Grandpa folded his arms across his chest and turned to talk to the coat rack. “Do you hear this? My own son telling me what I can and can’t do.” A pair of dangling jackets drooped in silent agreement. “You’ll see, next he’ll try to keep me from mowing the lawn or shoveling the walk.”
“Maybe I will,” said Todd.
Grandpa waved his hands in dismissal and yanked off his cap. “I didn’t really need to go anyway,” he confided to the derby.
“No, Dad. Come on.” Todd grabbed his jacket from the rack and slipped into the sleeves. “We’ll go together. I’ve got to get more paper for the printer anyway and Julia and the kids will need milk for breakfast.”
“Then go, go. Don’t let me stand in your way.” Grandpa hung his cap back onto the bare hook.
Todd zipped his coat and caught his jowl in the teeth. He winced and heat laced his tone. “Dad.”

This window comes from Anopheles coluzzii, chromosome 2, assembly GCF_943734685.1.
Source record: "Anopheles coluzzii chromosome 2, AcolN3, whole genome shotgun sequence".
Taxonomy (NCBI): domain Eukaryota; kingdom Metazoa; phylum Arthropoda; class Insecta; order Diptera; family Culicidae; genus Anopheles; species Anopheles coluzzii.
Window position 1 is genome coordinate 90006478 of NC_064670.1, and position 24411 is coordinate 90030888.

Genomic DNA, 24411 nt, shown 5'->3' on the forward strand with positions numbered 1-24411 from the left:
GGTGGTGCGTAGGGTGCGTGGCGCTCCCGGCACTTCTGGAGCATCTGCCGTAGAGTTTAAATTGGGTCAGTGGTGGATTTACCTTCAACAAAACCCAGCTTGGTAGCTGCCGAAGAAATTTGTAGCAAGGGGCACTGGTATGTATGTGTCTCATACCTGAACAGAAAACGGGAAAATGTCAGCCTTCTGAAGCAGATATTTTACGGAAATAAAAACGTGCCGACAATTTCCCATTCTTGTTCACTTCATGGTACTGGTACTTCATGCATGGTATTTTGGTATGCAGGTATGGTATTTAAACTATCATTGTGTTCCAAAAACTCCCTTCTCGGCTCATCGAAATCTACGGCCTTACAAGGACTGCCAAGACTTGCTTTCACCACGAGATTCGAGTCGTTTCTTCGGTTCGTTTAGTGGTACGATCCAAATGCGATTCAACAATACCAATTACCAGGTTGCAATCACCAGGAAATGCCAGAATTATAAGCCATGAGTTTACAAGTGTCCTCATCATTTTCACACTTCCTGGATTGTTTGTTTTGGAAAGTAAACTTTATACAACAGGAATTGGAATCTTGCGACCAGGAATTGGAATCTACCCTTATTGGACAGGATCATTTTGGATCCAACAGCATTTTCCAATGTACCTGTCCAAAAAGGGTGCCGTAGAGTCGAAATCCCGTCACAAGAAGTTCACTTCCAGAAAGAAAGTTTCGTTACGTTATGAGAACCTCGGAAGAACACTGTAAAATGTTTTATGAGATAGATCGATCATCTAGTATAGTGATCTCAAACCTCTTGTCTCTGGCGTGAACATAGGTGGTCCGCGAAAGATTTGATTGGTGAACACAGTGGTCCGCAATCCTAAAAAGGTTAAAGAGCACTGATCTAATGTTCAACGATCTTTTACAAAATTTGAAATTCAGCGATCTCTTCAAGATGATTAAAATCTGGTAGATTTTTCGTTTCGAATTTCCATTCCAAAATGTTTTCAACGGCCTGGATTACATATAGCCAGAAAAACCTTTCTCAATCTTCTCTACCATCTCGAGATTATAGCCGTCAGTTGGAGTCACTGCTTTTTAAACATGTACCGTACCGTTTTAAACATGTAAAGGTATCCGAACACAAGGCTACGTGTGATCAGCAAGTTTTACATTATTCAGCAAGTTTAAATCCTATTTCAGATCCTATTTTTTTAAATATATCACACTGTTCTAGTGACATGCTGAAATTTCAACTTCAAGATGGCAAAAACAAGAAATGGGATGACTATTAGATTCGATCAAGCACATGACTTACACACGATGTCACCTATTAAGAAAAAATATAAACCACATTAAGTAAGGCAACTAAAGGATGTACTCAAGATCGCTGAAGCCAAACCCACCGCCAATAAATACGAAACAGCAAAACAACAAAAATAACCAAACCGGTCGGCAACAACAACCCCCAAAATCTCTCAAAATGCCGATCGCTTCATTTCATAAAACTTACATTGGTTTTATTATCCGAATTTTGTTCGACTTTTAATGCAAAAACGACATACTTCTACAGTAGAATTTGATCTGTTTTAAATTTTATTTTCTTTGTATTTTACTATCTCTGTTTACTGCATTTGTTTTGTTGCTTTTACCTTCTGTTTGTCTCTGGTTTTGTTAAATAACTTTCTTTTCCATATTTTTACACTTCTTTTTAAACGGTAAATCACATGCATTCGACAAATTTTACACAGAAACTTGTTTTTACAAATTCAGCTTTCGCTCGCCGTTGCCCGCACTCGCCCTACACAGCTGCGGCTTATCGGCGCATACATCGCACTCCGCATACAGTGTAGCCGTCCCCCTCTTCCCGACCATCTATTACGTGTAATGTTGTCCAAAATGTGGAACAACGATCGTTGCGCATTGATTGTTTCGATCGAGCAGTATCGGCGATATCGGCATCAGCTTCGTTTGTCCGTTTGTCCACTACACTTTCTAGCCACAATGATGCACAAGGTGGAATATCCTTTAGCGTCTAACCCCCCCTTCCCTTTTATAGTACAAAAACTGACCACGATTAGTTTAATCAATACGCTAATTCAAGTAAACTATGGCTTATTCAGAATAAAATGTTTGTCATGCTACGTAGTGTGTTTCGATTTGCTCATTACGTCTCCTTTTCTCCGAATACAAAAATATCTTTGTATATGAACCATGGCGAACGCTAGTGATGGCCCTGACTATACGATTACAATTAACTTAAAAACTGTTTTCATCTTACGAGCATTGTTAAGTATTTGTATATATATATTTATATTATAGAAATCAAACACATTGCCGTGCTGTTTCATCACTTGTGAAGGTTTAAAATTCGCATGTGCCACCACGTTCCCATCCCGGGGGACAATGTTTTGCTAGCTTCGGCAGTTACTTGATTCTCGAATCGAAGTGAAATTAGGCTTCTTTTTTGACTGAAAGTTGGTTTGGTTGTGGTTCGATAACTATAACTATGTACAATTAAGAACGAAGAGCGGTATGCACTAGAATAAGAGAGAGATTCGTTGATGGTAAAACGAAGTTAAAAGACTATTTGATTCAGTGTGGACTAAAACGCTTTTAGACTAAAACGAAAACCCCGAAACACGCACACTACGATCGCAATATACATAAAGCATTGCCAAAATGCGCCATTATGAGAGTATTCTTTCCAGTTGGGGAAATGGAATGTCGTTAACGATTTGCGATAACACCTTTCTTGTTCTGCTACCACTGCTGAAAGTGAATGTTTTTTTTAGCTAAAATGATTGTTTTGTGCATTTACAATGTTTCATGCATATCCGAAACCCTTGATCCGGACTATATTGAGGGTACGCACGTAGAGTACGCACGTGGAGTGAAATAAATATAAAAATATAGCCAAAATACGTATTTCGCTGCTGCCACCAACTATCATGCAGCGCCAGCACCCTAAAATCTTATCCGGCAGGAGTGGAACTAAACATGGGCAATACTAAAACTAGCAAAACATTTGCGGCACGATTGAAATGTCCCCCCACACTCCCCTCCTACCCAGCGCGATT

“I don’t need a chauffeur, Todd.”
“Je…” Todd swallowed the curse beneath Grandpa’s cautionary, ice blue glare. He drew a deep breath and tried mellowing his voice. “I’m not trying to be your chauffeur. I just want to keep you safe, keep the other folks on the road safe. Imagine if the last accident had been on the highway instead of a parking lot. You could have gotten hurt. Those kids could have gotten hurt.” Todd laid his hand on Grandpa’s shoulder. The bones poked through the wooly padding and the thinning muscles, making the body beneath seem frail, like an oak in winter. The weary stoop in Grandpa’s shoulders nearly had Todd’s palm slipping off. “I don’t want to be the bad guy here,” said Todd. “But sometimes-.”
“Sometimes you have to do what’s right, not what’s nice.” Grandpa snorted and shook his head. “Your mother raised you right you know that?”
“You didn’t do so bad a job either,” said Todd.
Grandpa harrumphed and plucked his cap. “So what’s keeping you?”
“The door,” said Todd. He opened the front entrance with a jangle from the bells looped on the knob and strode outside. Grandpa followed and buttoned his coat over his ample belly as Todd locked the door. They strode along the brick walkway, heads bent at matching angles against the crisp autumn gusts coursing down the street and swirling in the cul-de-sac.